Dassault Aviation has been a respected company in the aeronautics industry for decades. The company specializes in private and business jets. The company has developed a remarkable line of business jets that serve a wide range of clients. One of the oldest and yet most well-known models associated with Dassault is the Dassault Falcon 20 which was developed in the early 1960s and officially introduced in 1965. A lot has changed since the Falcon 20 was first introduced, but is surprised is that there are still some Falcon 20s in commission, something that speaks to the quality of design by the engineers a Dassault.
Unless you have dealt specifically with private of business jets, or you are a pilot, the chances are there is a lot about the Dassault Falcon 20 that you are not aware of. So we decided to compile a list of 10 facts that you are unaware of to help you become more familiar with this model.
1. It Was in Production for More than 20 Years
As a testament to the dependability and popularity of this design, it remained in production until 1988, which is quite a run for one model. It is the first in a long line of jets developed by the Dassault firm and it appears that the company obviously had some sentimental connections to it as well. The company also used this design as the foundation for the smaller Falcon 10 and the larger Falcon 50.
2. It Was Not Always the Falcon 20
The jet was initially introduced as the Dassault-Breguet Mystere 20 and through an arrangement with Pan American Airlines, the jet took on the name Fan Jet Falcon, but eventually, it would settle into its permanent monicker of Falcon 20. It was the orders by American airlines like Pan American that sustains the early growth of the Dassault firm.
3. It Was Replaced by the Falcon 200
To say that the Falcon 20 was replaced by the Falcon 200 may not be an accurate assessment. The Falcon 200 was considered to be an improved variation of the Falcon 20, but whether it literally served as the replacement for the original is somewhat vague. It appears that there is some overlapping taking place.
4. The Emergence of the Falcon Was Back by the French Government
Not that this particular design was backed back the French, but the French government did push to boost its presence in the world of aviation. A great deal of the resources offered up by the government was invested in Dassault. The leaders at the firm believed the quickest way to make an impact in the industry would be through the development of business and private jets instead of commercial airliners.
5. Pan American Feedback was Vital to Company Growth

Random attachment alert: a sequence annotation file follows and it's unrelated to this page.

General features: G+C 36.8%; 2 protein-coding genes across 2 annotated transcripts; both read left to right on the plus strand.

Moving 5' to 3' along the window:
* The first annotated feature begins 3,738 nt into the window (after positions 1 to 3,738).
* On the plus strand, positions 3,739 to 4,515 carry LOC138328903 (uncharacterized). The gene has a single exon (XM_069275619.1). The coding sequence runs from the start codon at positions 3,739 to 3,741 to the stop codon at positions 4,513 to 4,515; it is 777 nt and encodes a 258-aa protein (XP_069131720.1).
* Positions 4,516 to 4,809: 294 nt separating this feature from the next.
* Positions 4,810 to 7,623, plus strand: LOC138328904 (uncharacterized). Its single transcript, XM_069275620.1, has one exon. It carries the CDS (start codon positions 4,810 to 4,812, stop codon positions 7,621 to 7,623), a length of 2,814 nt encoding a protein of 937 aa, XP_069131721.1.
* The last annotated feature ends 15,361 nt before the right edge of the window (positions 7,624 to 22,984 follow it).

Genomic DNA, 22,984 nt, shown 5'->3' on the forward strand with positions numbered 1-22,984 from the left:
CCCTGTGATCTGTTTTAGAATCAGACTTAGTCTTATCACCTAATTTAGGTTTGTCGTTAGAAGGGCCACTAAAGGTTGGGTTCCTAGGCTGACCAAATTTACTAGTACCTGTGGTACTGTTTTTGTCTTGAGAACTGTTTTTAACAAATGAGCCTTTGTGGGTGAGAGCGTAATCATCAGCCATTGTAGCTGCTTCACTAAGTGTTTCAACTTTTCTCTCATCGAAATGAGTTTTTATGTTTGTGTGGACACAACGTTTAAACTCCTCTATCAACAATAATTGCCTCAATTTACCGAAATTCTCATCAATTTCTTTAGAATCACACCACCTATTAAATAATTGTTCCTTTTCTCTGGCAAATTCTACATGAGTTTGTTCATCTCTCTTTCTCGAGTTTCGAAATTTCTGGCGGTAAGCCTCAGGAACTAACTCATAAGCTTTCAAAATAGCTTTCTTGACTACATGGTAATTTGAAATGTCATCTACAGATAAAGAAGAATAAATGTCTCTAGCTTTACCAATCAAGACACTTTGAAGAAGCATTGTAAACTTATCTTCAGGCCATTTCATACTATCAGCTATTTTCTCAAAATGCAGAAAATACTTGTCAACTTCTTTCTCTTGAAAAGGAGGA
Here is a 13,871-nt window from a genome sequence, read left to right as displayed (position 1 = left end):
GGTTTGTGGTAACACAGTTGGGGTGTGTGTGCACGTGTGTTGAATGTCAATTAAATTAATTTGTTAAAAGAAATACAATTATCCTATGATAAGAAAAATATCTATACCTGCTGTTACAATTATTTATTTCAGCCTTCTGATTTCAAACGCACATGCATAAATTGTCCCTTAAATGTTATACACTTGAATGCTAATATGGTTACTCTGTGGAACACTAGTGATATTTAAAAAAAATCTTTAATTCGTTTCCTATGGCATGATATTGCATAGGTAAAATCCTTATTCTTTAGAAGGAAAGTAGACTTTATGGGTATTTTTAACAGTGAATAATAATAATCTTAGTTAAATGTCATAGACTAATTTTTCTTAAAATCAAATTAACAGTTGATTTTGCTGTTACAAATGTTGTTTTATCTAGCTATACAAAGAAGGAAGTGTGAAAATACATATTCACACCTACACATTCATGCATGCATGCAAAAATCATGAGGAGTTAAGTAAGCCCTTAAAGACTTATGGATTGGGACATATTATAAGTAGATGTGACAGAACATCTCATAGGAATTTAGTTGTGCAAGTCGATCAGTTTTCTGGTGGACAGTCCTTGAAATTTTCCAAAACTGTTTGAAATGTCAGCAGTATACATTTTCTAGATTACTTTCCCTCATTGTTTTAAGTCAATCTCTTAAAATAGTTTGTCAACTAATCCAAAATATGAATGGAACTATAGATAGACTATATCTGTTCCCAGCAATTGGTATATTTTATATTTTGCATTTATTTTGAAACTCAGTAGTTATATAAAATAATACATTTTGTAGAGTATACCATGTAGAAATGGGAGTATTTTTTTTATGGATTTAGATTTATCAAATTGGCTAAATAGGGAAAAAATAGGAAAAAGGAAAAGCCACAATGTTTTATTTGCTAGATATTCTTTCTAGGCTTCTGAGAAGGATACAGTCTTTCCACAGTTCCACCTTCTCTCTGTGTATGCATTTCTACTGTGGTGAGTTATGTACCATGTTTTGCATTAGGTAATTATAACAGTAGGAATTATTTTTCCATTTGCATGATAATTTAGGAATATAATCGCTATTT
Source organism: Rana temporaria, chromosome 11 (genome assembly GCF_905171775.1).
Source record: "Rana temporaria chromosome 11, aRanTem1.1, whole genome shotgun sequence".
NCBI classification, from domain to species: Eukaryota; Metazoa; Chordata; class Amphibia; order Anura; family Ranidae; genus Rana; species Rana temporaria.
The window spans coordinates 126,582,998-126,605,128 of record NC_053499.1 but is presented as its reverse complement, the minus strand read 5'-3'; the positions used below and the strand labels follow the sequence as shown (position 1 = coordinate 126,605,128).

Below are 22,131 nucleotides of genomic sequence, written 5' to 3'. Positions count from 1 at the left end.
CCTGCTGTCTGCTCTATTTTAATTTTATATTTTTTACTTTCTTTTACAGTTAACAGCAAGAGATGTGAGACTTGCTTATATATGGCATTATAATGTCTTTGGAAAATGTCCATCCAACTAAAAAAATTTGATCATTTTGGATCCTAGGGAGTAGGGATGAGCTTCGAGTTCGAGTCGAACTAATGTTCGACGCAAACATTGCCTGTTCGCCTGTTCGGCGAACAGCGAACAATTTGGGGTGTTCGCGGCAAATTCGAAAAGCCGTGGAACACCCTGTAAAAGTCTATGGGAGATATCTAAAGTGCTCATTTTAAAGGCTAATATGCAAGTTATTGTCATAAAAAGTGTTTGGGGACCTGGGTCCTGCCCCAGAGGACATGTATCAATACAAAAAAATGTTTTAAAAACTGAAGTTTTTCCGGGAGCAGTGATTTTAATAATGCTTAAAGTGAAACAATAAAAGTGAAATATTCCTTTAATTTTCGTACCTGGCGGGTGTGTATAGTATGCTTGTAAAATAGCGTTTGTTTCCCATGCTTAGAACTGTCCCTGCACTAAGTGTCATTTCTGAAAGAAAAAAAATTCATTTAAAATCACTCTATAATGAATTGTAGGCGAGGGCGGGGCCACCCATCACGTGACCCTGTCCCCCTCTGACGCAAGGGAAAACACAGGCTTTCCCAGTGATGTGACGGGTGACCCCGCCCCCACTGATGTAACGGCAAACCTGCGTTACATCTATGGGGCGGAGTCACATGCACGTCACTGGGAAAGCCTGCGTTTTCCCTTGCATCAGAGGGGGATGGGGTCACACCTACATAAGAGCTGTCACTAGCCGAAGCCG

Dassault counted heavily on the feedback that it received from Pan American to help develop a better-performing jet. It was the input for Pan American that resulted in the development of a better engine to power the Falcon 20 resulting in the increase of several performance dimensions for the plane. The working relationship between Dassault and Pan American would prove to be invaluable over the years.
6. The Falcon 20 Is Still Influencing Contemporary Designs
According to industry experts, the Falcon 20’s influence can still be seen in more contemporary designs. The Falcon 50 is said to be descendent of the Falcon 200, which is a direct descendant of the Falcon 20. While the original design simply became outdated, the designers are still using it as the foundation on which other designs are based.
7. The Original Design Outlawed by Federal Regulations
In 2015, the Falcon, in its original state was outlawed from flying in the Continental U.S. Basically jets weighing 75,000 pounds or less that were not stage-3 noise compliant were outlawed. While there are some Falcon 20s that were modified to meet state-3 noise-compliant, the vast majority did not. So, they were grounded in the U.S. after 2015.
8. Diverse Uses
Over the years, these planes have been used in a wide variety of ways. They have been prevalent in the commercial industry early on. They became the go-to model for corporations for years and they even worked their way into the private sector. In comparison to some of the more contemporary models, the Falcon 20 was one of the least expensive options for private air travel. If inexpensive is a word you choose to use in this case.
9. The Coast Guard Got In on the Action
Over the years the United States Coast Guard has made ample use of a number of business style jets, and the Falcon 20 may be the most utilized of them all. The plane was used primarily as a high-speed spotter plane that could locate survivors of shipwrecks — allowing the Coast Guard to successfully direct slower moving vessels in the rescue efforts.
10. Bring in the Airforce
How can you talk about the United States military using aircraft without mentioning the Air Force? It wasn’t until 1990 that the United States Air Force acquired some of these planes from the Coast Guard for the purpose of using them as aerial testbeds. The Falcon 20 has definitely contributed to the business jet experience.